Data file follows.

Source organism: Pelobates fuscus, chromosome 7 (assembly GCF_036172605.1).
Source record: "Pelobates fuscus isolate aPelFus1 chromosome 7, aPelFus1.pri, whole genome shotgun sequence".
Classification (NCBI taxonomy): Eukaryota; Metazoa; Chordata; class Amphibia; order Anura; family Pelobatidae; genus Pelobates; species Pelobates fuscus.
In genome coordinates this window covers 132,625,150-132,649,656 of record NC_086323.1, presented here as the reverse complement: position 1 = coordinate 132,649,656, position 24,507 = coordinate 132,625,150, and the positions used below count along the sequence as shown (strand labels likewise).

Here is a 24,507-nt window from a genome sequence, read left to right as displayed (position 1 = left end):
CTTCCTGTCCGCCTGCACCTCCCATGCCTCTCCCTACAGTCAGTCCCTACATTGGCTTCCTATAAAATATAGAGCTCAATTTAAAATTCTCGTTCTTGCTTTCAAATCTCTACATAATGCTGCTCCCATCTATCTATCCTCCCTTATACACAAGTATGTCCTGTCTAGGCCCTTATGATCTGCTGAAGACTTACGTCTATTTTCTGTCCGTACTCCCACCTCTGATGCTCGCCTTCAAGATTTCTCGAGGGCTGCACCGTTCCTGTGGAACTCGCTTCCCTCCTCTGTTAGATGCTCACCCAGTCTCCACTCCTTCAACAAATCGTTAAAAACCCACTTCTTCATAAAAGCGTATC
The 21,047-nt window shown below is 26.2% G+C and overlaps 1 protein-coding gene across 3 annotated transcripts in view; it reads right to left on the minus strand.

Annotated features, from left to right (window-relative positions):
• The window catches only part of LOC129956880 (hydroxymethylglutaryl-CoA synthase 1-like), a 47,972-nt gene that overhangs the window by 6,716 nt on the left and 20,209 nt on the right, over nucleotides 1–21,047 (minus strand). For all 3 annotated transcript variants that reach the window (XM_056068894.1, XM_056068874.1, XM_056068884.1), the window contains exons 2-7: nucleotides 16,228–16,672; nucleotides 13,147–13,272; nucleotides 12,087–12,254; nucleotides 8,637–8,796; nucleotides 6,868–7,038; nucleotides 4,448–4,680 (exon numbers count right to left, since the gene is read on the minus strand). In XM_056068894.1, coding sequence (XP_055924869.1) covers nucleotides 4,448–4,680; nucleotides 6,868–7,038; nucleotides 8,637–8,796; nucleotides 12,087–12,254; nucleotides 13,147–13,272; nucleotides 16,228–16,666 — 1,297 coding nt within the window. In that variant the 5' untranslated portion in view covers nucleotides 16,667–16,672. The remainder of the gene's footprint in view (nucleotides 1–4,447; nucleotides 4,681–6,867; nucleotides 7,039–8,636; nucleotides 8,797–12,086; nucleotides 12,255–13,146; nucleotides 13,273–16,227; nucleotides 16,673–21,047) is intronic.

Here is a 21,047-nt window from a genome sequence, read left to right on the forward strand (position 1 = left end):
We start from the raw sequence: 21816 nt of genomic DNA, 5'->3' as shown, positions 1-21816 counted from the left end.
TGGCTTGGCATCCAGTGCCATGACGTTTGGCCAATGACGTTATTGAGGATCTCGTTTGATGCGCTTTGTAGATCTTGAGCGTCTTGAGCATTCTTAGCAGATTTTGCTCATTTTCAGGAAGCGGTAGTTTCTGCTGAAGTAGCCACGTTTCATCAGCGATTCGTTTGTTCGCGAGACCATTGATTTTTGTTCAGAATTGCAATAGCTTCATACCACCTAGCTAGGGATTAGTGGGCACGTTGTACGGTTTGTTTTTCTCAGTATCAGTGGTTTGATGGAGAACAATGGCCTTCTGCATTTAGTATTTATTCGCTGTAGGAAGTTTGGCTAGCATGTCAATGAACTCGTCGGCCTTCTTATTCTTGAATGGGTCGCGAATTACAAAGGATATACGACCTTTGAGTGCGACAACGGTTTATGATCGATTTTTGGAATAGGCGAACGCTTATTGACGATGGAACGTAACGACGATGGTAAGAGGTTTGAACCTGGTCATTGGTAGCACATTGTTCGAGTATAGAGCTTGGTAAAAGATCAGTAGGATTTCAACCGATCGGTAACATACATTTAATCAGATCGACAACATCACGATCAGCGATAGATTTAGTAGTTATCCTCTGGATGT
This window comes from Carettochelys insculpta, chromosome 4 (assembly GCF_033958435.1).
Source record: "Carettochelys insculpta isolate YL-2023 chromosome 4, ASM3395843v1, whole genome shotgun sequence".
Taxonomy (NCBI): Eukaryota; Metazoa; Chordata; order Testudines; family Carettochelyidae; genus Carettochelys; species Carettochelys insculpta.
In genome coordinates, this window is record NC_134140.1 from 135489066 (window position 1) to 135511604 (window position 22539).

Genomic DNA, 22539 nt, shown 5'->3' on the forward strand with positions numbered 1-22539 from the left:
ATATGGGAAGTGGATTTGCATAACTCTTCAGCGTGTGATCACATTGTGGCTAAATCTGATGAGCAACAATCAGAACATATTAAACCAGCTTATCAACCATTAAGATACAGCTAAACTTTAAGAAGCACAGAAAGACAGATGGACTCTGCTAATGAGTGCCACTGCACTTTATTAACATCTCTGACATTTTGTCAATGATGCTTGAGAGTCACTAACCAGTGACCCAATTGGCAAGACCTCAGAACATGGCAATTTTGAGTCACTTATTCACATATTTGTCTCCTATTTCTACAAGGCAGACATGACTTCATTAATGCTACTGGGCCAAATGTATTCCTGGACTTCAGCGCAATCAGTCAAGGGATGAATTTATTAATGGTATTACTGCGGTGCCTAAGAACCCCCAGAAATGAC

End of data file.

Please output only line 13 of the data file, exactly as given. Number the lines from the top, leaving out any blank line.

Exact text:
This window comes from Carettochelys insculpta, chromosome 4 (assembly GCF_033958435.1).